The Strange Little Cat
: The find of the Mumbai Film Festival was this 72-minute-long German film, which looked like a love child of a long-forgotten Kafka story and an early French new wave movie. The director, Ramon Zürcher, skilfully uses space in a tiny apartment for the movie - particularly the kitchen - as its inhabitants busy themselves preparing for a dinner.

Spring Breakers: Harmony Korine's latest feature is his most accessible one. Four party-crazy teenagers visit Florida during their spring break and witness various forms of debauchery; the story is told with splashy, hallucinogenic imagery. If you have anyone in the West willing to send you a gift, make sure you ask for this DVD, like I did.

The Place Beyond the Pines: Whoever said a movie cannot unfold like a novel needs to watch this movie about pain, betrayal and the exorcism of past demons. I can forgive Bradley Cooper for a hundred Hangovers after he played such a second fiddle. The lead, Ryan Gosling, puts in a performance that is through-the-roof brilliant. The shooting style, the televisual look, the punishingly bleak mise en scene - everything is more European movie than something from a major Hollywood studio. Director Derek Cianfrance should take a bow for topping his Blue Valentine.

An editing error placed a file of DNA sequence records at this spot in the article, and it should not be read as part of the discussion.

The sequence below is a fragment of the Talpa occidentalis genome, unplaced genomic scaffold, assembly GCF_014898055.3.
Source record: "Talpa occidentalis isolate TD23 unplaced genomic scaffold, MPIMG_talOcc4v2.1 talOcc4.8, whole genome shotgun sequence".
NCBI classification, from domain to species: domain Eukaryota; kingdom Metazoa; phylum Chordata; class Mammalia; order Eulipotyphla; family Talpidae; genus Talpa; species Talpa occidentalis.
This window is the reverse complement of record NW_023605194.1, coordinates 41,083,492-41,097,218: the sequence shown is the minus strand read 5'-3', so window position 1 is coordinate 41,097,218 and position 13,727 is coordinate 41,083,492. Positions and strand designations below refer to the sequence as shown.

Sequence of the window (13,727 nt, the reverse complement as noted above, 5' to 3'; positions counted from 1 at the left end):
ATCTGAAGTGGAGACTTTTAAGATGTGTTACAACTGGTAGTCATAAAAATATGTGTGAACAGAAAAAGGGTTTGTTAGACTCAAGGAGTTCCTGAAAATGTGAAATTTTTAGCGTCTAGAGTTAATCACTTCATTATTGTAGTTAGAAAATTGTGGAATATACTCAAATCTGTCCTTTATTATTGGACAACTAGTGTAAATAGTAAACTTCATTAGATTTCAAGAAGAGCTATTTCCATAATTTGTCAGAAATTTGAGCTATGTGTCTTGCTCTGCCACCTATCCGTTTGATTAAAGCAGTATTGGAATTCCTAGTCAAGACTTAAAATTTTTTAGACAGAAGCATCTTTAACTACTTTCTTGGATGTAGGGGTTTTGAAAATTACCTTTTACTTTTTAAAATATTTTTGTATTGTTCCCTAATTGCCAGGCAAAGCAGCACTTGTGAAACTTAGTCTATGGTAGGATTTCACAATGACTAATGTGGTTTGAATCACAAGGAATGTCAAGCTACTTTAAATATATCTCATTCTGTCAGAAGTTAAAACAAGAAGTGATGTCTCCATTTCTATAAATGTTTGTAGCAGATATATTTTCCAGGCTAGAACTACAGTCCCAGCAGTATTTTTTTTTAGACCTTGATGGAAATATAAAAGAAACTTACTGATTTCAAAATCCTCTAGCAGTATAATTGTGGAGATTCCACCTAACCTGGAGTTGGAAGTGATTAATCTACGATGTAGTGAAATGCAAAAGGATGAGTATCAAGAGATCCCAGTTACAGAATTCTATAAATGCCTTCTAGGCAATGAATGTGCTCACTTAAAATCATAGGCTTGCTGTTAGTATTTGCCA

Stray Dogs: Taiwanese film maker Tsai Ming-liang's moving elegiac tale of those living in the fringes of Taipei is transfixing. The climactic 11-minute-long scene in which a couple keeps looking at massive graffiti is more than memorable. It's one of those moments that can be watched again and again.

Rush: Ron Howard's cinematic take on a sporting feud between two Formula One drivers is an out-and-out entertainer. Right from the chiaroscuro cinematography to zingy one-liners to standout performances by Chris Hemsworth and Daniel Bruhl, Ron Howard got everything together to craft a minor work of genius.

Stranger by the Lake: When this whodunnit about a murder among gay men who frequently sunbathe at a lake somewhere in France's boondocks was shown at the Goa Film Festival, it got a rousing reception. The sex scenes are no-holds-barred, and Alain Guiraudie's adroit use of natural light makes it the most fiercely original film of the year. It's weirdly funny that movies like this and Blue is the Warmest Colour are being shown across the country at various film festivals with no protests from religious groups, but Section 377 continues to be part of our law.